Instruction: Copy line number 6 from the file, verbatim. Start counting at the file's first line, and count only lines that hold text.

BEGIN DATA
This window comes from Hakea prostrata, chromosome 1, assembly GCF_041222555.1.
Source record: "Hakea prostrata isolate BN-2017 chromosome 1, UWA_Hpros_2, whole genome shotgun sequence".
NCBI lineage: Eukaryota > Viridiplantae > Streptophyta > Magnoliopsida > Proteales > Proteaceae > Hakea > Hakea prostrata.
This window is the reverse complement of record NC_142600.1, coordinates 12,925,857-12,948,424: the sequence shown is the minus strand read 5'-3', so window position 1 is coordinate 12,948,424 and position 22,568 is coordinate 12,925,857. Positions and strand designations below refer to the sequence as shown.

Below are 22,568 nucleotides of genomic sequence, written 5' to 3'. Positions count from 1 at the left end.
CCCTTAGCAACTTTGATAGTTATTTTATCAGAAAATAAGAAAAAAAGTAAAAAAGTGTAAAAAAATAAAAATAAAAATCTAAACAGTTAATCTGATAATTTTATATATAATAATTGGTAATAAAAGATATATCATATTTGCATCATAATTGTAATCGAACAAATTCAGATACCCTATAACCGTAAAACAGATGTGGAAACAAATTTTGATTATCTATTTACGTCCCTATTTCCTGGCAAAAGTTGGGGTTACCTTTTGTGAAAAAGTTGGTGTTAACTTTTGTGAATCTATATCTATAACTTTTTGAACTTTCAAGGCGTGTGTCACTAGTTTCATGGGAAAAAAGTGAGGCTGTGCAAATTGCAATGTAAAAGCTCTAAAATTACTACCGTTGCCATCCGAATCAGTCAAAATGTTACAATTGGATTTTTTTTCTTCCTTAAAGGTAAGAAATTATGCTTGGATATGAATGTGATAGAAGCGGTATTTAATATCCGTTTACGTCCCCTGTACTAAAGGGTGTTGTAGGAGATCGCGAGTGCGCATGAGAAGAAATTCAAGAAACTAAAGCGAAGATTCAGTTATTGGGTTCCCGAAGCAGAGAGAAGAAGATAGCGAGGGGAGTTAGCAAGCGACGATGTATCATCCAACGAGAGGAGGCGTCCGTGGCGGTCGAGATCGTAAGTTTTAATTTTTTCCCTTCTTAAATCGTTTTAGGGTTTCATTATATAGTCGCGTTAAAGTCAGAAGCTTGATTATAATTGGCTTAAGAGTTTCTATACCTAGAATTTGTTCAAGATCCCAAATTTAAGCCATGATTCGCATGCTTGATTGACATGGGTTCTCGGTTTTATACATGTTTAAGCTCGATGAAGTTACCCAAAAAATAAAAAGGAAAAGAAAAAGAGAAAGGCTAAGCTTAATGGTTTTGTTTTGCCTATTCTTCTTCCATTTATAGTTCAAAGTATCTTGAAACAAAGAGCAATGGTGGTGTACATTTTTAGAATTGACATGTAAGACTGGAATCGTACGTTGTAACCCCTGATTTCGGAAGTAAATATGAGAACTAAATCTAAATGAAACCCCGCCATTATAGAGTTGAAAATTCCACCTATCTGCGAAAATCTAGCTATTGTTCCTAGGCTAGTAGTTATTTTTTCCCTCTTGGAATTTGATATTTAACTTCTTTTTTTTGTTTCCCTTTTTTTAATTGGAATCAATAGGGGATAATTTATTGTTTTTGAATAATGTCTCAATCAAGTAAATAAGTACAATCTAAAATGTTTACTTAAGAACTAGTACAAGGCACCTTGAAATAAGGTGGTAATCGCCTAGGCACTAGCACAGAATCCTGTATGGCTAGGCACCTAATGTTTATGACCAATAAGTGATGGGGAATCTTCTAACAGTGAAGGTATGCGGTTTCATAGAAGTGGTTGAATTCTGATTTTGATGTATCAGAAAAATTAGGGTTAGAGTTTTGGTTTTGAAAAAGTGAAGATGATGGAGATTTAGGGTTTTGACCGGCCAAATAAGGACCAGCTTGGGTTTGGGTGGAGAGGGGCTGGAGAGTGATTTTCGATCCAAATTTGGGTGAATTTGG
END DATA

CCCTTAGCAACTTTGATAGTTATTTTATCAGAAAATAAGAAAAAAAGTAAAAAAGTGTAAAAAAATAAAAATAAAAATCTAAACAGTTAATCTGATAATTTTATATATAATAATTGGTAATAAAAGATATATCATATTTGCATCATAATTGTAATCGAACAAATTCAGATACCCTATAACCGTAAAACAGATGTGGAAACAAATTTTGATTATCTATTTACGTCCCTATTTCCTGGCAAAAGTTGGGGTTACCTTTTGTGAAAAAGTTGGTGTTAACTTTTGTGAATCTATATCTATAACTTTTTGAACTTTCAAGGCGTGTGTCACTAGTTTCATGGGAAAAAAGTGAGGCTGTGCAAATTGCAATGTAAAAGCTCTAAAATTACTACCGTTGCCATCCGAATCAGTCAAAATGTTACAATTGGATTTTTTTTCTTCCTTAAAGGTAAGAAATTATGCTTGGATATGAATGTGATAGAAGCGGTATTTAATATCCGTTTACGTCCCCTGTACTAAAGGGTGTTGTAGGAGATCGCGAGTGCGCATGAGAAGAAATTCAAGAAACTAAAGCGAAGATTCAGTTATTGGGTTCCCGAAGCAGAGAGAAGAAGATAGCGAGGGGAGTTAGCAAGCGACGATGTATCATCCAACGAGAGGAGGCGTCCGTGGCGGTCGAGATCGTAAGTTTTAATTTTTTCCCTTCTTAAATCGTTTTAGGGTTTCATTATATAGTCGCGTTAAAGTCAGAAGCTTGATTATAATTGGCTTAAGAGTTTCTATACCTAGAATTTGTTCAAGATCCCAAATTTAAGCCATGATTCGCATGCTTGATTGACATGGGTTCTCGGTTTTATACATGTTTAAGCTCGATGAAGTTACCCAAAAAATAAAAAGGAAAAGAAAAAGAGAAAGGCTAAGCTTAATGGTTTTGTTTTGCCTATTCTTCTTCCATTTATAGTTCAAAGTATCTTGAAACAAAGAGCAATGGTGGTGTACATTTTTAGAATTGACATGTAAGACTGGAATCGTACGTTGTAACCCCTGATTTCGGAAGTAAATATGAGAACTAAATCTAAATGAAACCCCGCCATTATAGAGTTGAAAATTCCACCTATCTGCGAAAATCTAGCTATTGTTCCTAGGCTAGTAGTTATTTTTTCCCTCTTGGAATTTGATATTTAACTTCTTTTTTTTGTTTCCCTTTTTTTAATTGGAATCAATAGGGGATAATTTATTGTTTTTGAATAATGTCTCAATCAAGTAAATAAGTACAATCTAAAATGTTTACTTAAGAACTAGTACAAGGCACCTTGAAATAAGGTGGTAATCGCCTAGGCACTAGCACAGAATCCTGTATGGCTAGGCACCTAATGTTTATGACCAATAAGTGATGGGGAATCTTCTAACAGTGAAGGTATGCGGTTTCATAGAAGTGGTTGAATTCTGATTTTGATGTATCAGAAAAATTAGGGTTAGAGTTTTGGTTTTGAAAAAGTGAAGATGATGGAGATTTAGGGTTTTGACCGGCCAAATAAGGACCAGCTTGGGTTTGGGTGGAGAGGGGCTGGAGAGTGATTTTCGATCCAAATTTGGGTGAATTTGG